The view from western Massachusetts.

Dude, everything here is technicolor. The sky is BLUE (not brown) and the ground is GREEN (again, not BROWN), the oxygen is palpable. Everyone rides their bike around town (in many parts of LA, this is either idiotically dangerous or just plain not an option); even the trash and recycling is picked up by people on bikes (even in 2 feet of snow in the WINTER!). The town is full of adorable boutiques and unique restaurants. The community is close and welcoming and rallies behind its own.

It's hard to imagine why anyone would live anywhere else.

(I should really come back in February and have my year-round tank top wardrobe immediately freeze in place on my shoulders.)

My friend's husband is walking, talking, living, breathing and HOME. It is good to be here and try to be a support; from afar, I could not truly imagine what is good and what is hard and what is REAL here. They have so many lovely friends that I am somewhat superfluous but it helps ME to be here to do something tangible; to wash dishes, mop floors, do laundry, hold hands. To do the things that long lasting friendship requires in times like this and distance prevents.

Yesterday, I held his head as his neck brace was changed and was moved beyond words to have that precious skull, so recently traumatized, so deeply wounded, in my palms. The responsibility and trust inherent in the act reminded me of holding Zoe in the first few weeks of her life. Did I trust my own hands to carry and hold this precious life before me who felt so fragile? Was I wobbly? Too firm? Not worthy?

There is so much healing still to be done here and yet today I must get back on a plane to go home to my family. We've had Ichats on the computer and cellphone chats but I long to hug my hubbie and squeeze and sniff and tickle my daughter. Zoe is apparently doing fairly well, though during all Ichats and cellphone conversations she invariably demands that "Mommy come home RIGHT NOW" or "see Mommy NOW" and I don't envy CG having to be there for the 10 minutes after the phone call ends. I think this would have broken my heart if she were a tad bit younger and if the reason for me being here was less deeply important to me. I know now that she is resilient and her emotions, even the darkest, loudest, seemingly horrendous ones, pass in a few minutes when you pay attention to her with love (and insistent distraction). All in all, it's been surprisingly easy for me to be away from her, and Zoe seems to be handling it well (apparently she is easily calmed by discussion of how many naps are left before Mommy comes home.) Perhaps this is most difficult of all for CG. ALL HAIL THE SINGLE PARENT whether temporary or permanent. That sh!t ain't easy.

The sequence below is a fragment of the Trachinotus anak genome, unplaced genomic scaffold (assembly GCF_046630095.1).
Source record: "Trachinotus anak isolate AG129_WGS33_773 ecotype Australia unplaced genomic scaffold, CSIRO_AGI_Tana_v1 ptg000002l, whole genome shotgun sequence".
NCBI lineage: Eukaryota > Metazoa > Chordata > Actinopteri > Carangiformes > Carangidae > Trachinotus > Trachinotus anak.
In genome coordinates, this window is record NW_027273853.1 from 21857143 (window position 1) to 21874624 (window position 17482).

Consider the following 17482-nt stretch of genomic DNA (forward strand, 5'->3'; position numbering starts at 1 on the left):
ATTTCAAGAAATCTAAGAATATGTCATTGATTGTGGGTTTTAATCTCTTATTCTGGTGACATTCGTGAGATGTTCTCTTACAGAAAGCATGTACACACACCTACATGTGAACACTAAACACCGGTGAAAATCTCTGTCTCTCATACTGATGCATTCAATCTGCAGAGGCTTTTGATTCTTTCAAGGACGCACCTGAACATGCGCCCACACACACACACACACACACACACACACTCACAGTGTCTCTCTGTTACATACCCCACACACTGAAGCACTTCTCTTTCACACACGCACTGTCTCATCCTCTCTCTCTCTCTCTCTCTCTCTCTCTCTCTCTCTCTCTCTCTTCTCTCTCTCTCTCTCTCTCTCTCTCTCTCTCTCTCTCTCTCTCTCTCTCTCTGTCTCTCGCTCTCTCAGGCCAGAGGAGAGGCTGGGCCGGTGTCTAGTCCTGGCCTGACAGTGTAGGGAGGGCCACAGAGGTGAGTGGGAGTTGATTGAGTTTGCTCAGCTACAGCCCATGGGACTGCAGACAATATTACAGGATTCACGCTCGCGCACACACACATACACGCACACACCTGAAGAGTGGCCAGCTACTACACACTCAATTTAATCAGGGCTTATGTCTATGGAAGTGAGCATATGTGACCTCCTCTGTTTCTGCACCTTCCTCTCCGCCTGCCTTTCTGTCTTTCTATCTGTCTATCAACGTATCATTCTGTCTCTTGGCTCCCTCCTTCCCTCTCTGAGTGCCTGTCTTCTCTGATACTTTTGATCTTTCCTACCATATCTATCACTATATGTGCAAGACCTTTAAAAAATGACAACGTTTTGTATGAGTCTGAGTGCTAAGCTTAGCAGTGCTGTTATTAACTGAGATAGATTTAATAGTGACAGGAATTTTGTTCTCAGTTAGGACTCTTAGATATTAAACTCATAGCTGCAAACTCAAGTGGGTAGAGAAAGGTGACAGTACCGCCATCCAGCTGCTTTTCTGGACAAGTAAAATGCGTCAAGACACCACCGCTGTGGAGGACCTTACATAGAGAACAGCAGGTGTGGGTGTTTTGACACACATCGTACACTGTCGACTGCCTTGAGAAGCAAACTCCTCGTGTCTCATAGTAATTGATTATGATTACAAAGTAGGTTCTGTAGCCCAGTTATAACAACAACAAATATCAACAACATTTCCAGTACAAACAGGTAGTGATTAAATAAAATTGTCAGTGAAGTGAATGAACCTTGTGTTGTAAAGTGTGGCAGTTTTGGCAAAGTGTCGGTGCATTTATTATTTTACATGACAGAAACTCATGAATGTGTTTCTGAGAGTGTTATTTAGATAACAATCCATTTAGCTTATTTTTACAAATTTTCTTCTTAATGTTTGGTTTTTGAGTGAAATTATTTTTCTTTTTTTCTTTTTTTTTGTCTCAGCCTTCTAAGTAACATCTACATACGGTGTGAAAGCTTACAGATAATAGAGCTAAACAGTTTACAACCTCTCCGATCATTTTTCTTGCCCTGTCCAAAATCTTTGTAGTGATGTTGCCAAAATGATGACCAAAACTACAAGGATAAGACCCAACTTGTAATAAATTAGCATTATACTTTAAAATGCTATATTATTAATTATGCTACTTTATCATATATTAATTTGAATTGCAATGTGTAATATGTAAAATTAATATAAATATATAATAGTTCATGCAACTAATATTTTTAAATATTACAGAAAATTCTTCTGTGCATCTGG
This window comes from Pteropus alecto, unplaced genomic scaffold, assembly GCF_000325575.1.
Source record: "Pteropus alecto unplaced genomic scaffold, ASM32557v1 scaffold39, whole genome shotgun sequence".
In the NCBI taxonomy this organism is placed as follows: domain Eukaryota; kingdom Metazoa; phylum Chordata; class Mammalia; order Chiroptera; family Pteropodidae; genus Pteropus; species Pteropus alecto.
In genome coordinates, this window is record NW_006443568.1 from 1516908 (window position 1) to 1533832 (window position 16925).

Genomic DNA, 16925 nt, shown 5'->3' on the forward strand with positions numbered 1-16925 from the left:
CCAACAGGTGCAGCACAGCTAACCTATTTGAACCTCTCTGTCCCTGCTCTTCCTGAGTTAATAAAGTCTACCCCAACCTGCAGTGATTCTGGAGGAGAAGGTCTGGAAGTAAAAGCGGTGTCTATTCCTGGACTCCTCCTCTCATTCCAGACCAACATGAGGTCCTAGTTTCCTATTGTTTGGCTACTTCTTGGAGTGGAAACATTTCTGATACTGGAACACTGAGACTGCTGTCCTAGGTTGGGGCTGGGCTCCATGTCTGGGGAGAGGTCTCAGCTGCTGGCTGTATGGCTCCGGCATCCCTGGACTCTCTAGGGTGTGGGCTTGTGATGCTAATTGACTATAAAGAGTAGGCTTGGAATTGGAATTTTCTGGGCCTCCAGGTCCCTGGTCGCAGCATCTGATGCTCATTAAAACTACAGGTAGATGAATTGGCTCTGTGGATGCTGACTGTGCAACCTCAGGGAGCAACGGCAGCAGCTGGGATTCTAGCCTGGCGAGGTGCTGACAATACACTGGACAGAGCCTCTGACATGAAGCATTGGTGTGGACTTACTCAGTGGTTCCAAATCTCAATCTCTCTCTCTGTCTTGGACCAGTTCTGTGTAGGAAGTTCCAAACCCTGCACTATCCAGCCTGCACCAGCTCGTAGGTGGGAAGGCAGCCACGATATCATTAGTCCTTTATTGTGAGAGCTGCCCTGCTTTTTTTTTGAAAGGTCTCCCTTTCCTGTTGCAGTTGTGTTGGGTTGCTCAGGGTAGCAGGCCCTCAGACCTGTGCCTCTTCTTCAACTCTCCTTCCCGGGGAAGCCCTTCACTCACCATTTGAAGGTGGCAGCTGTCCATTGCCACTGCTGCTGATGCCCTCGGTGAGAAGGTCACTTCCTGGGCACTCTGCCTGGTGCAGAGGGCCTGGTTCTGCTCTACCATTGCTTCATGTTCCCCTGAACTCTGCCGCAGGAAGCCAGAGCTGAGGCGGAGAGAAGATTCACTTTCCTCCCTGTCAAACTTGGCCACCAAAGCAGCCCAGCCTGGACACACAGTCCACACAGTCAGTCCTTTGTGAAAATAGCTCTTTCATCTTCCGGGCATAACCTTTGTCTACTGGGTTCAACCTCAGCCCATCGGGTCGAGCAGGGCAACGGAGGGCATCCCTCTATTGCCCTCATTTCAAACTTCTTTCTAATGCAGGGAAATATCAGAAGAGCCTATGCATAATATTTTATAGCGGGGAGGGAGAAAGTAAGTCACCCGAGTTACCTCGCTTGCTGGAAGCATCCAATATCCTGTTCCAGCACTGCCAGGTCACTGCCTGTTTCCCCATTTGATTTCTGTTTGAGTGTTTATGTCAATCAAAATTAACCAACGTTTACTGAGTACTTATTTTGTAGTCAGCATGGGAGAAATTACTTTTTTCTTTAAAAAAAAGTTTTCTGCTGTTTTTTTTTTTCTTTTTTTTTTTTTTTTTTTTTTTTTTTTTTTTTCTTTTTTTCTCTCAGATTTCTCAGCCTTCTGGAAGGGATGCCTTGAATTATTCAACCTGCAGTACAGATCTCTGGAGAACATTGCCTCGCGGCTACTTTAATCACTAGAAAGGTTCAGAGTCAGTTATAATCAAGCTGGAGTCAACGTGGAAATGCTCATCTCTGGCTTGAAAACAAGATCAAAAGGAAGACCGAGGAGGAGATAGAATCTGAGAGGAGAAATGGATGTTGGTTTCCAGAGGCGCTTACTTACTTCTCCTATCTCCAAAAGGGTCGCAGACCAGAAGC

Sas. said...

Have you ever heard this Dar Williams song?



Kathleen said...

Blessings rain down upon you, jenna! You were so not superfluous! No one else has mopped my floors or talked to me until midnight or helped me shovel out the office/studio that was a mess a month ago BEFORE this whole disaster struck us. You are an angel.

And just FYI, the beloved Dar, cited above, was a longtime Northampton resident. The song "Are You Out There" is about none other than my (adopted) hometown's alt-pop radio station. Jimmy Olsen and Johnny Memphis are long time DJs. Love it here. Love it here more if you, CG and little Z were here (or near) too.

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